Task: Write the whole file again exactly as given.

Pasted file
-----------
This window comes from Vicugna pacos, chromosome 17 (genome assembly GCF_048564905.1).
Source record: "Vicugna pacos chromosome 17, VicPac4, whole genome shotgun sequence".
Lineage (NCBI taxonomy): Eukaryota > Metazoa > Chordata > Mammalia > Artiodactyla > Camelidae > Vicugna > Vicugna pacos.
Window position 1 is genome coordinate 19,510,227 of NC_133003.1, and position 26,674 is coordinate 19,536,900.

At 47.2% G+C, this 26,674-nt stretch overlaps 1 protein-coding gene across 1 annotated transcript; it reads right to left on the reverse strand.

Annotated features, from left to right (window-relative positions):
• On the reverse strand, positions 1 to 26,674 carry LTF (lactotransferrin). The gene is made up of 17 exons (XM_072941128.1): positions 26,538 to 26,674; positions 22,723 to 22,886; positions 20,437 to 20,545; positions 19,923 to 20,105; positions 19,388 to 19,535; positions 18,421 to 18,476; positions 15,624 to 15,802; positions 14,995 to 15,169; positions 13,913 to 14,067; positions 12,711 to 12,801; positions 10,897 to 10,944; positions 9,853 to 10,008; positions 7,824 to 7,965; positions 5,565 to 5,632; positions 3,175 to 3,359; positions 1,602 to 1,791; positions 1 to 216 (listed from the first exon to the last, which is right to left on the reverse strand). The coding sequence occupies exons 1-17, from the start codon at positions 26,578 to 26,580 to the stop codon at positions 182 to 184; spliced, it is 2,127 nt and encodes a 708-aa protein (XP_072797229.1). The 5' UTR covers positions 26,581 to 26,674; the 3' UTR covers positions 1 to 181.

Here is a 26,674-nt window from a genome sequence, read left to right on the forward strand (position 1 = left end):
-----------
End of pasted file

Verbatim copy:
This window comes from Vicugna pacos, chromosome 17 (genome assembly GCF_048564905.1).
Source record: "Vicugna pacos chromosome 17, VicPac4, whole genome shotgun sequence".
Lineage (NCBI taxonomy): Eukaryota > Metazoa > Chordata > Mammalia > Artiodactyla > Camelidae > Vicugna > Vicugna pacos.
Window position 1 is genome coordinate 19,510,227 of NC_133003.1, and position 26,674 is coordinate 19,536,900.

At 47.2% G+C, this 26,674-nt stretch overlaps 1 protein-coding gene across 1 annotated transcript; it reads right to left on the reverse strand.

Annotated features, from left to right (window-relative positions):
• On the reverse strand, positions 1 to 26,674 carry LTF (lactotransferrin). The gene is made up of 17 exons (XM_072941128.1): positions 26,538 to 26,674; positions 22,723 to 22,886; positions 20,437 to 20,545; positions 19,923 to 20,105; positions 19,388 to 19,535; positions 18,421 to 18,476; positions 15,624 to 15,802; positions 14,995 to 15,169; positions 13,913 to 14,067; positions 12,711 to 12,801; positions 10,897 to 10,944; positions 9,853 to 10,008; positions 7,824 to 7,965; positions 5,565 to 5,632; positions 3,175 to 3,359; positions 1,602 to 1,791; positions 1 to 216 (listed from the first exon to the last, which is right to left on the reverse strand). The coding sequence occupies exons 1-17, from the start codon at positions 26,578 to 26,580 to the stop codon at positions 182 to 184; spliced, it is 2,127 nt and encodes a 708-aa protein (XP_072797229.1). The 5' UTR covers positions 26,581 to 26,674; the 3' UTR covers positions 1 to 181.

Here is a 26,674-nt window from a genome sequence, read left to right on the forward strand (position 1 = left end):